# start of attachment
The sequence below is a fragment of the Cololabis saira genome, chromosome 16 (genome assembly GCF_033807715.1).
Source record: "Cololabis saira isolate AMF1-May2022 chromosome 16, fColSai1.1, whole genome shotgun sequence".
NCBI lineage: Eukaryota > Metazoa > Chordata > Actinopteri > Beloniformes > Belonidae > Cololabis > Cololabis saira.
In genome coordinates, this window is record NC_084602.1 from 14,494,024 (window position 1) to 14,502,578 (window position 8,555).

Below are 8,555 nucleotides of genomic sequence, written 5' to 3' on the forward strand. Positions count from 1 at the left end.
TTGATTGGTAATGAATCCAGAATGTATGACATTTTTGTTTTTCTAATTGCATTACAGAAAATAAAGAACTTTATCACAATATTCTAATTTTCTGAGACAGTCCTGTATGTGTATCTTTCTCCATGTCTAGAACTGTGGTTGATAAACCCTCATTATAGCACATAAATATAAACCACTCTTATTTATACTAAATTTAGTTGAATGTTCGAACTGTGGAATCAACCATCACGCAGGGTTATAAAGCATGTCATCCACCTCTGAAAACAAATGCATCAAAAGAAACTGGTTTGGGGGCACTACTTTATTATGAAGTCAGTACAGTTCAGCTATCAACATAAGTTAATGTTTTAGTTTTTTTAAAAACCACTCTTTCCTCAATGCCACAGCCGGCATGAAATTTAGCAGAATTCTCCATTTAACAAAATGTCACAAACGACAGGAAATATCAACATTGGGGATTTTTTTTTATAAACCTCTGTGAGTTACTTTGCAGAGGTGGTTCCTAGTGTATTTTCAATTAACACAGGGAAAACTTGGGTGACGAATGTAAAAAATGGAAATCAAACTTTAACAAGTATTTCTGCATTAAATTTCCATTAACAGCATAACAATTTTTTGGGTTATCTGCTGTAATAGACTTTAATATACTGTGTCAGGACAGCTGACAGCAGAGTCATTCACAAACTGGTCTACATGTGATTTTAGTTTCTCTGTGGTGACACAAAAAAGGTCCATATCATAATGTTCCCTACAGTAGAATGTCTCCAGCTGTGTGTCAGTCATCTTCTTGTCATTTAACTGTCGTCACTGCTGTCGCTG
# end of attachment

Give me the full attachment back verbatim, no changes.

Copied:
The sequence below is a fragment of the Cololabis saira genome, chromosome 16 (genome assembly GCF_033807715.1).
Source record: "Cololabis saira isolate AMF1-May2022 chromosome 16, fColSai1.1, whole genome shotgun sequence".
NCBI lineage: Eukaryota > Metazoa > Chordata > Actinopteri > Beloniformes > Belonidae > Cololabis > Cololabis saira.
In genome coordinates, this window is record NC_084602.1 from 14,494,024 (window position 1) to 14,502,578 (window position 8,555).

Below are 8,555 nucleotides of genomic sequence, written 5' to 3' on the forward strand. Positions count from 1 at the left end.
TTGATTGGTAATGAATCCAGAATGTATGACATTTTTGTTTTTCTAATTGCATTACAGAAAATAAAGAACTTTATCACAATATTCTAATTTTCTGAGACAGTCCTGTATGTGTATCTTTCTCCATGTCTAGAACTGTGGTTGATAAACCCTCATTATAGCACATAAATATAAACCACTCTTATTTATACTAAATTTAGTTGAATGTTCGAACTGTGGAATCAACCATCACGCAGGGTTATAAAGCATGTCATCCACCTCTGAAAACAAATGCATCAAAAGAAACTGGTTTGGGGGCACTACTTTATTATGAAGTCAGTACAGTTCAGCTATCAACATAAGTTAATGTTTTAGTTTTTTTAAAAACCACTCTTTCCTCAATGCCACAGCCGGCATGAAATTTAGCAGAATTCTCCATTTAACAAAATGTCACAAACGACAGGAAATATCAACATTGGGGATTTTTTTTTATAAACCTCTGTGAGTTACTTTGCAGAGGTGGTTCCTAGTGTATTTTCAATTAACACAGGGAAAACTTGGGTGACGAATGTAAAAAATGGAAATCAAACTTTAACAAGTATTTCTGCATTAAATTTCCATTAACAGCATAACAATTTTTTGGGTTATCTGCTGTAATAGACTTTAATATACTGTGTCAGGACAGCTGACAGCAGAGTCATTCACAAACTGGTCTACATGTGATTTTAGTTTCTCTGTGGTGACACAAAAAAGGTCCATATCATAATGTTCCCTACAGTAGAATGTCTCCAGCTGTGTGTCAGTCATCTTCTTGTCATTTAACTGTCGTCACTGCTGTCGCTG